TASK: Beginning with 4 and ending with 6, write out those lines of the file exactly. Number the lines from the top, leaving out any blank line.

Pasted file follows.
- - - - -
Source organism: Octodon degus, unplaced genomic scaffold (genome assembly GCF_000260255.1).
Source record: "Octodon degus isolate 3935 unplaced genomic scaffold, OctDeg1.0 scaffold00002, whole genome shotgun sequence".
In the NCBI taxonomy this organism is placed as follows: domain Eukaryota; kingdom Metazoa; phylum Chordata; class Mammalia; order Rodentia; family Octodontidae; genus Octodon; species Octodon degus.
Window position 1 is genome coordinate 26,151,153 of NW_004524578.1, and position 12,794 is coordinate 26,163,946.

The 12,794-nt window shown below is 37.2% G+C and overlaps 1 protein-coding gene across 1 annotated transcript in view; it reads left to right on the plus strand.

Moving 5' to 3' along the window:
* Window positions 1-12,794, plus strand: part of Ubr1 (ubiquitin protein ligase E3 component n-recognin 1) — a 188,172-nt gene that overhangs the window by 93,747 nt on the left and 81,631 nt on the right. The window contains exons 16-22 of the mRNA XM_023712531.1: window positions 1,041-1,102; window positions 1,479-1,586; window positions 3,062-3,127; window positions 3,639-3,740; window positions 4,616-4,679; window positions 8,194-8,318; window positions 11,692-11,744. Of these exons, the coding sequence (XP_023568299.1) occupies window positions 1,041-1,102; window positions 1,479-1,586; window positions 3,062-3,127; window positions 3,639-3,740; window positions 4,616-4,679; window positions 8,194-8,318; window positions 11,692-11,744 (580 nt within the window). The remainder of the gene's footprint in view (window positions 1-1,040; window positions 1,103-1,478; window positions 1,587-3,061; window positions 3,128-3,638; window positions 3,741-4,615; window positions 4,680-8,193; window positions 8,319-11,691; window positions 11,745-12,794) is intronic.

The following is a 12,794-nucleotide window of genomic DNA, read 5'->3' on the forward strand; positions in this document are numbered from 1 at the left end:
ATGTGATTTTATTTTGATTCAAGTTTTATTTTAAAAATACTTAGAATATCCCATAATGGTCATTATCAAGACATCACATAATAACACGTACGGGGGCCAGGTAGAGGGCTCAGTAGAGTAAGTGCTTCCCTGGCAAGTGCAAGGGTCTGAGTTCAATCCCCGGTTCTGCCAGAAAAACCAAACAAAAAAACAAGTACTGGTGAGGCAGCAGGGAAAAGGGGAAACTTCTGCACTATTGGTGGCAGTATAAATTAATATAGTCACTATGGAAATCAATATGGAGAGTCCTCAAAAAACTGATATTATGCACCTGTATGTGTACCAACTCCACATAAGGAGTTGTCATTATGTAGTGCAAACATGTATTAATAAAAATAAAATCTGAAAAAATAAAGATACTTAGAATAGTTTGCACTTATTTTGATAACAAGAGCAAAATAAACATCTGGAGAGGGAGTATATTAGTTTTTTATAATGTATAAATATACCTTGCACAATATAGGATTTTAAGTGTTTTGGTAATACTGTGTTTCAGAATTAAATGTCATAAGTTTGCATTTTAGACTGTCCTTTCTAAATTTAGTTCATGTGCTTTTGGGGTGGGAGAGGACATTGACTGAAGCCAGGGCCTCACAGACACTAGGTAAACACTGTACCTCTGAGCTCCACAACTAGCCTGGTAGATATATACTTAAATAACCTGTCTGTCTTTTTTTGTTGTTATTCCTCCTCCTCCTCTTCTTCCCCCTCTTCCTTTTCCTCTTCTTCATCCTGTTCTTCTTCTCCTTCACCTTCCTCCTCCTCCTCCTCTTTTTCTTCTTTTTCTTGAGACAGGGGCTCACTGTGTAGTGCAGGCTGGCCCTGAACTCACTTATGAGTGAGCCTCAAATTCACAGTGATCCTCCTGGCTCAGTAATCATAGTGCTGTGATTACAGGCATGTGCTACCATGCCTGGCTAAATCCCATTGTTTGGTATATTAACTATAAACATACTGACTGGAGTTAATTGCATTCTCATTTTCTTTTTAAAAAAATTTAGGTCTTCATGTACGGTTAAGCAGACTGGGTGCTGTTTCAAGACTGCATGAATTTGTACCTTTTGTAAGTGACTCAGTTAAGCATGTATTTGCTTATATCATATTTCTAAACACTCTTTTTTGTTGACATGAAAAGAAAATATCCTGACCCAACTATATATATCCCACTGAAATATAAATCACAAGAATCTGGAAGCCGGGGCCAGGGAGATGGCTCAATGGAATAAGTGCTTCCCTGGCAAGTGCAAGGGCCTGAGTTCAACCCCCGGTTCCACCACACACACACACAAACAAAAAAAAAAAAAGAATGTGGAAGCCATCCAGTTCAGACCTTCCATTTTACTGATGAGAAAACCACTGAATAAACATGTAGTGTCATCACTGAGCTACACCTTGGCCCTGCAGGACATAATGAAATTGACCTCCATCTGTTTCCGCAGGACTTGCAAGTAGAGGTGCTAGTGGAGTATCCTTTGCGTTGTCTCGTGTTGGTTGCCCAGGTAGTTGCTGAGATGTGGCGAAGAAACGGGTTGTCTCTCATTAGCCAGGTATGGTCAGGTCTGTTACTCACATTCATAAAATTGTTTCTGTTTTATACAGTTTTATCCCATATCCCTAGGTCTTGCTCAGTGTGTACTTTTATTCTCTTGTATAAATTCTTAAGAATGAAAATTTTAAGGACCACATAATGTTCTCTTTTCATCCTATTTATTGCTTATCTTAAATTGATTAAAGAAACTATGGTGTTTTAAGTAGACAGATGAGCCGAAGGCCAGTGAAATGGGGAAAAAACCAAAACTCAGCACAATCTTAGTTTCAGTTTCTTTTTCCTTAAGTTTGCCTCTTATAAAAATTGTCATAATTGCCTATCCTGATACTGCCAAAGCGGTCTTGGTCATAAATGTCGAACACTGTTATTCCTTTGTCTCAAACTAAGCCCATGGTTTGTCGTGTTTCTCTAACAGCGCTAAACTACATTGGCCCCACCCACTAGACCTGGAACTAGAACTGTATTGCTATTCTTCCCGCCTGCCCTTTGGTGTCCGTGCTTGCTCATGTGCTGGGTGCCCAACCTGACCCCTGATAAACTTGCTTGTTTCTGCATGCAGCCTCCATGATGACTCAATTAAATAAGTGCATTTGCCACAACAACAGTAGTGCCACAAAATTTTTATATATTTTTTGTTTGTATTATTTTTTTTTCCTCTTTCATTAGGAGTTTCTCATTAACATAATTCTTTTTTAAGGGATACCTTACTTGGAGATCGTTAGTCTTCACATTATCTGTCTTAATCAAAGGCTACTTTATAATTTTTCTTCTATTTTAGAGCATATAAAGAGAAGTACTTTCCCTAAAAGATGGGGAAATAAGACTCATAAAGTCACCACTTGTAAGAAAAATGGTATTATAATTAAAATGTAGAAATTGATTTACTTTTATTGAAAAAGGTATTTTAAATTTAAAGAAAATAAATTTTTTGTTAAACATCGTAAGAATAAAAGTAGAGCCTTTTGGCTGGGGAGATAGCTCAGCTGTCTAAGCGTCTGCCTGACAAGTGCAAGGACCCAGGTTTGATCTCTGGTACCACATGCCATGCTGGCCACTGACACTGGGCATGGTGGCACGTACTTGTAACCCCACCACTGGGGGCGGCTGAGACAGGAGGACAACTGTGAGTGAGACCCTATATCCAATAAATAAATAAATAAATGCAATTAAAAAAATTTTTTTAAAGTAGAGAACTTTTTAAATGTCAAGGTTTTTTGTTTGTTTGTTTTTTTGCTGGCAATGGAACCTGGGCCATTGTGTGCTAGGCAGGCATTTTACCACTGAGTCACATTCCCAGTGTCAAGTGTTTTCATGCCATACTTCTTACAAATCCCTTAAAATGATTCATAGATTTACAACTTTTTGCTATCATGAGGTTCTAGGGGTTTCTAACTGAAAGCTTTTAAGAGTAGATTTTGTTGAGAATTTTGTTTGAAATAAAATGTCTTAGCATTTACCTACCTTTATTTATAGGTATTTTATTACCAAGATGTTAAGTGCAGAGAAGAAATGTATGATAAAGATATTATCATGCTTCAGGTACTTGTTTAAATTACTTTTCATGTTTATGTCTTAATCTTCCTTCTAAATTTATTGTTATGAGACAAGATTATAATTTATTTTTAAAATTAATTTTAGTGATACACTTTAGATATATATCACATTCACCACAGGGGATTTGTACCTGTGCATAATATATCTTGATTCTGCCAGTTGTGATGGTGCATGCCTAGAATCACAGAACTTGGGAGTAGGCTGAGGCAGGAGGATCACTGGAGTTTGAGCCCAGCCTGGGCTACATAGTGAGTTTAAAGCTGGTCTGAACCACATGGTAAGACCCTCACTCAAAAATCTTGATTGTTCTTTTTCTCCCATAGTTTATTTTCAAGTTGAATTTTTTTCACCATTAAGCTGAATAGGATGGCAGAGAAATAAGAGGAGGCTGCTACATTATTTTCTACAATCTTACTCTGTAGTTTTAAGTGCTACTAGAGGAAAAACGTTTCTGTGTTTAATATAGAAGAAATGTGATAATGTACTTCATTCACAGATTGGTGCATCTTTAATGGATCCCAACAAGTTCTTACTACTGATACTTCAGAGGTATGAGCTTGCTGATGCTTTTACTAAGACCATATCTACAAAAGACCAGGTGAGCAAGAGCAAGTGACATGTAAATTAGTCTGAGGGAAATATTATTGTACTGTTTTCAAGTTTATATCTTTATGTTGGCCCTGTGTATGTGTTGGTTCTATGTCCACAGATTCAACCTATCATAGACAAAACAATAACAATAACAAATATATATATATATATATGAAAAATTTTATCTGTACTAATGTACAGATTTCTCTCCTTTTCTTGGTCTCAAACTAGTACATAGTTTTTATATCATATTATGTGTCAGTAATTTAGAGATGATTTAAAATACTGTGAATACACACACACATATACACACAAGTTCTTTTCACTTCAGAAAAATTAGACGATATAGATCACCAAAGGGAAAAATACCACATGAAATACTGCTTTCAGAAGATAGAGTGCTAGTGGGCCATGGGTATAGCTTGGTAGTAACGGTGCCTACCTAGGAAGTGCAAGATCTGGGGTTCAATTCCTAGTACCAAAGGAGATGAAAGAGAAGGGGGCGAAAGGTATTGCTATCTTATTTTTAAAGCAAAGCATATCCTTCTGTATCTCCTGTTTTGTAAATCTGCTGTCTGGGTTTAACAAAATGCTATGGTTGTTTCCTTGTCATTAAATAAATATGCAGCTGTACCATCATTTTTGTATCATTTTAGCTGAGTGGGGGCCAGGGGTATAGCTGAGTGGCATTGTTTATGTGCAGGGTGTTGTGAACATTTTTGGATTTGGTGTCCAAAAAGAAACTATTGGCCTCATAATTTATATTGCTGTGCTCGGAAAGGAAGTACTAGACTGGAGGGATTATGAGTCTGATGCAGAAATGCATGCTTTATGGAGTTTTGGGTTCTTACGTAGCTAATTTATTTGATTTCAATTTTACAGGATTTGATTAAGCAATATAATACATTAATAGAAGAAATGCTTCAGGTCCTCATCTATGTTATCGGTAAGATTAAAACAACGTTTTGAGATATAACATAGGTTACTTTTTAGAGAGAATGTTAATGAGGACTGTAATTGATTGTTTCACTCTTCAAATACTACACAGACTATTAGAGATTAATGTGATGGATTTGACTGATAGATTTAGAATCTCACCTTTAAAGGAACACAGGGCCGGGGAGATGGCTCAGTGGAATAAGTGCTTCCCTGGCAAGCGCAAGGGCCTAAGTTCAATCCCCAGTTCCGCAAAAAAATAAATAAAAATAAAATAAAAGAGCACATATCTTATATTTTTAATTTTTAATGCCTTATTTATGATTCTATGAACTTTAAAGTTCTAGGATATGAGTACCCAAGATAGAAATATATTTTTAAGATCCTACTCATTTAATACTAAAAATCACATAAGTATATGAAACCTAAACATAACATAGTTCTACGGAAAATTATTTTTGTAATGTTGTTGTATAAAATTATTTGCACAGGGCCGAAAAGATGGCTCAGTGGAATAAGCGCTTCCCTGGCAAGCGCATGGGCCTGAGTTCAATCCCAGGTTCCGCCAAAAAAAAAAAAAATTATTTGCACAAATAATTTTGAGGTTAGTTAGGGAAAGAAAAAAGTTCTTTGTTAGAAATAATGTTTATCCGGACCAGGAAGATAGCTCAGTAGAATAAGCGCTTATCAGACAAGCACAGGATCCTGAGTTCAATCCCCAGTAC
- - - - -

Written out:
Window position 1 is genome coordinate 26,151,153 of NW_004524578.1, and position 12,794 is coordinate 26,163,946.

The 12,794-nt window shown below is 37.2% G+C and overlaps 1 protein-coding gene across 1 annotated transcript in view; it reads left to right on the plus strand.

Moving 5' to 3' along the window: